As the US Congress continues to mire itself in a tiresome partisan war over every issue that crosses its path, States have begun to answer the call and do the right thing for their own citizens. In California, for example, Governor Brown signed legislation late last year to enhance school, workplace and civil protections for California’s hardworking immigrants. “While Washington waffles on immigration, California’s forging ahead,” said Governor Brown. “I’m not waiting.” California’s 2013 laws allow for issuance of driver’s licenses to undocumented immigrants, prohibit attorneys from charging for services under any un-passed Federal Immigration Reform legislation and require attorneys to refund monies paid for such “services,” among other penalties for violations. California’s new laws are a call to arms for immigration advocates, who are rallying in cities across the United States to call on the U.S. House of Representatives to give legal status to undocumented U.S. residents.

Two months ago, Governor Brown signed AB 60, extending the driving privilege to millions of undocumented Californians, the first major immigration reform since he signed the California Dream Act two years ago. In October, Governor Brown continued the trend, signing several bills enhancing immigrant rights. Notably, AB 4 prohibits a law enforcement official from detaining an individual on the basis of a United States Immigration and Customs Enforcement (ICE) hold after that individual becomes eligible for release from custody, unless specified conditions are met. AB 524 provides that a threat to report the immigration status or suspected immigration status of an individual or the individual’s family may induce fear sufficient to constitute extortion. AB 1024 allows an applicant for admission to the State Bar, who is not lawfully present in the United States, to be admitted as an attorney at law.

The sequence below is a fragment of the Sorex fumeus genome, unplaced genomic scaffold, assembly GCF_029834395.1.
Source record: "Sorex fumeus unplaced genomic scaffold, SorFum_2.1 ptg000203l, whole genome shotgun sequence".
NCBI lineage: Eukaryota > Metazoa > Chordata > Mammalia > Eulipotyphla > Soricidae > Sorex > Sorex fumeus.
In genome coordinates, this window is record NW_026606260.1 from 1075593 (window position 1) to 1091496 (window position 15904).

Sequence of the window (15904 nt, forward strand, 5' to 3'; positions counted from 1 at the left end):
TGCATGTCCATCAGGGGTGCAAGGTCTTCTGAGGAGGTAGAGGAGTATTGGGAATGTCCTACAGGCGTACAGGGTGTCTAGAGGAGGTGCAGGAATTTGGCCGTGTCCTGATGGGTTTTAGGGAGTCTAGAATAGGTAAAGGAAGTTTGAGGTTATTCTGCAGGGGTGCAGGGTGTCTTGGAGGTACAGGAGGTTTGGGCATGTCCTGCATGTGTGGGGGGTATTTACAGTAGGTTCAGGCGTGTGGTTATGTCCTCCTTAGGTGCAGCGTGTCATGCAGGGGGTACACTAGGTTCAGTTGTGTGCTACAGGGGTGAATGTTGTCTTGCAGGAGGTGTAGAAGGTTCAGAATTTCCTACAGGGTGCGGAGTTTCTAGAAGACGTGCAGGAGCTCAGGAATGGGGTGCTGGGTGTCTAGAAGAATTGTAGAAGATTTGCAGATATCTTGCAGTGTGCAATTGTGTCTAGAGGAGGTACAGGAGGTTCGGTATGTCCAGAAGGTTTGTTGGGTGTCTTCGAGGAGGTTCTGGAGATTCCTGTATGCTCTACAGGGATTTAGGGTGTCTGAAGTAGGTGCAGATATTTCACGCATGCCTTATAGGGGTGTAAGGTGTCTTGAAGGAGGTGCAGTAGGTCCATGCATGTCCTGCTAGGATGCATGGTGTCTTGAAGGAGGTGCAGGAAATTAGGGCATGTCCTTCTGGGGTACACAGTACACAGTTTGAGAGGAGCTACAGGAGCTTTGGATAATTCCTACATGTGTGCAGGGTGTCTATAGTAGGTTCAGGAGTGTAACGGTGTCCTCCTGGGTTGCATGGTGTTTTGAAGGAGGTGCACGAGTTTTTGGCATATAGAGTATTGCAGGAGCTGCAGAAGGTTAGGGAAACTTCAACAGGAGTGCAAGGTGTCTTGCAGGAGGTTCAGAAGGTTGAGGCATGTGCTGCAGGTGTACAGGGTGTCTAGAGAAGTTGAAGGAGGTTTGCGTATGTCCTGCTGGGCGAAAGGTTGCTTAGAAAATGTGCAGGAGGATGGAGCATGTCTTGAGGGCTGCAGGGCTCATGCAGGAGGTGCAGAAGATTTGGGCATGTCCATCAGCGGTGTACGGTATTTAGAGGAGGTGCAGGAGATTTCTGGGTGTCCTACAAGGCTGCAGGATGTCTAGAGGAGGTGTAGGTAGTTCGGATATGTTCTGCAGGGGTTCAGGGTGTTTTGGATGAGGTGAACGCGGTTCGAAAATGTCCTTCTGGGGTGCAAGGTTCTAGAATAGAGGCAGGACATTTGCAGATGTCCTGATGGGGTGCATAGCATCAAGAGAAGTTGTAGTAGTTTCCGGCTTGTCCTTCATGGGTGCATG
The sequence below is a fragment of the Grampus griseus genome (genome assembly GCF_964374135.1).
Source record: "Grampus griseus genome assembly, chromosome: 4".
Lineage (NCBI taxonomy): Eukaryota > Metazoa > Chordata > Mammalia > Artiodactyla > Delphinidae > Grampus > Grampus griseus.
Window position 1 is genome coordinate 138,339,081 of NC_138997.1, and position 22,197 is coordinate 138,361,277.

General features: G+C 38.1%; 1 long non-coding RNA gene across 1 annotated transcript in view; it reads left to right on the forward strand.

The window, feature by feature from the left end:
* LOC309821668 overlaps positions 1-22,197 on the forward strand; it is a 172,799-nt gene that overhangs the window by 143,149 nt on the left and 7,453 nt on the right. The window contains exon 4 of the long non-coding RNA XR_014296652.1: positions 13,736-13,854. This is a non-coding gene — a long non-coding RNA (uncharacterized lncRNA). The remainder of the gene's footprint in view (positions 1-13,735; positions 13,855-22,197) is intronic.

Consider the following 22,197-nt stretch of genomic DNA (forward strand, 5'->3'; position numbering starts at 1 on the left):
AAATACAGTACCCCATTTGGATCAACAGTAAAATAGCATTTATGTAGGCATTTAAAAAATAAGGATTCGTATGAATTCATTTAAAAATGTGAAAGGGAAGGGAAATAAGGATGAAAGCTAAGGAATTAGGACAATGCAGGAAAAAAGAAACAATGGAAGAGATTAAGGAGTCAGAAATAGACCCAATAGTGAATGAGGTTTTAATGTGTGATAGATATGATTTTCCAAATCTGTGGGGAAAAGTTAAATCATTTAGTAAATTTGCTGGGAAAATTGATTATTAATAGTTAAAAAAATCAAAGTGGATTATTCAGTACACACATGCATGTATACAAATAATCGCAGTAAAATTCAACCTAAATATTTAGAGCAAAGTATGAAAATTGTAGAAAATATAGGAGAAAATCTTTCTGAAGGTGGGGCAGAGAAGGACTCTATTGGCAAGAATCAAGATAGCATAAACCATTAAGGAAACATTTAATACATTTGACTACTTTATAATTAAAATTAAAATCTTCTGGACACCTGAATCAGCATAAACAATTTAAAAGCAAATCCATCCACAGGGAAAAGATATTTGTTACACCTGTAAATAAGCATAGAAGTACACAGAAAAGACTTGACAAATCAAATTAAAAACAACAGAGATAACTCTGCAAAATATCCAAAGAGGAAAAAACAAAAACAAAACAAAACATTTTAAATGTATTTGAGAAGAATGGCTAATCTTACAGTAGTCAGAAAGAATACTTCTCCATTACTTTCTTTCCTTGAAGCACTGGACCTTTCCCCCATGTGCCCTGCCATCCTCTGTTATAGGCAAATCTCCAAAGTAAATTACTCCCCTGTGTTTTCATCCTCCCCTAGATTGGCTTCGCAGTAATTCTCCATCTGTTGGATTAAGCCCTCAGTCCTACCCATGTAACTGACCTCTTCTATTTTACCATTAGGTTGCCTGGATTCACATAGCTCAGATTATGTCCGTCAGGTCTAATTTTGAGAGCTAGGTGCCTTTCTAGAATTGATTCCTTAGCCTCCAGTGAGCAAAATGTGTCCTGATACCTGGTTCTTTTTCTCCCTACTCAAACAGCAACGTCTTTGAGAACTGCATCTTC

Significantly, AB 1159 imposes various restrictions and obligations on persons who offer services related to any Federal “immigration reform” and imposes fines and other penalties on offending attorneys. SB 666 provides for a suspension or revocation of an employer’s business license for retaliation against employees and others on the basis of citizenship and immigration status, and establishes a civil penalty up to $10,000 per violation.

The surge in legislative activity hit full steam on September 13, 2013, when California state lawmakers passed a bill to allow undocumented immigrants to obtain legal driver’s licenses. The issue of whether to allow California’s sizable undocumented population to obtain legal driver’s licenses had been debated for decades. During the Schwarzenegger administration, bills passed through the California legislature only to be vetoed by the ex-Governor, who did not want to upset his Republican constituents and friends in the Federal Government by appearing too liberal on the question of undocumented immigrants.

California has joined a growing number of States allowing undocumented immigrants to obtain driver’s licenses, including Washington, Oregon, Utah and New Mexico. Meanwhile, since last year, a number of localities, including Maryland, Connecticut, Illinois, New Mexico, Nevada, and Oregon, have also passed legislation granting drivers licenses to undocumented immigrants.

While the US Congress’ remains feckless in carrying out its Constitutional mandate to create “uniform” immigration laws, States are picking up the slack to ensure civic and economic well-being within their borders, which must eventually compel the US Congress to do its job.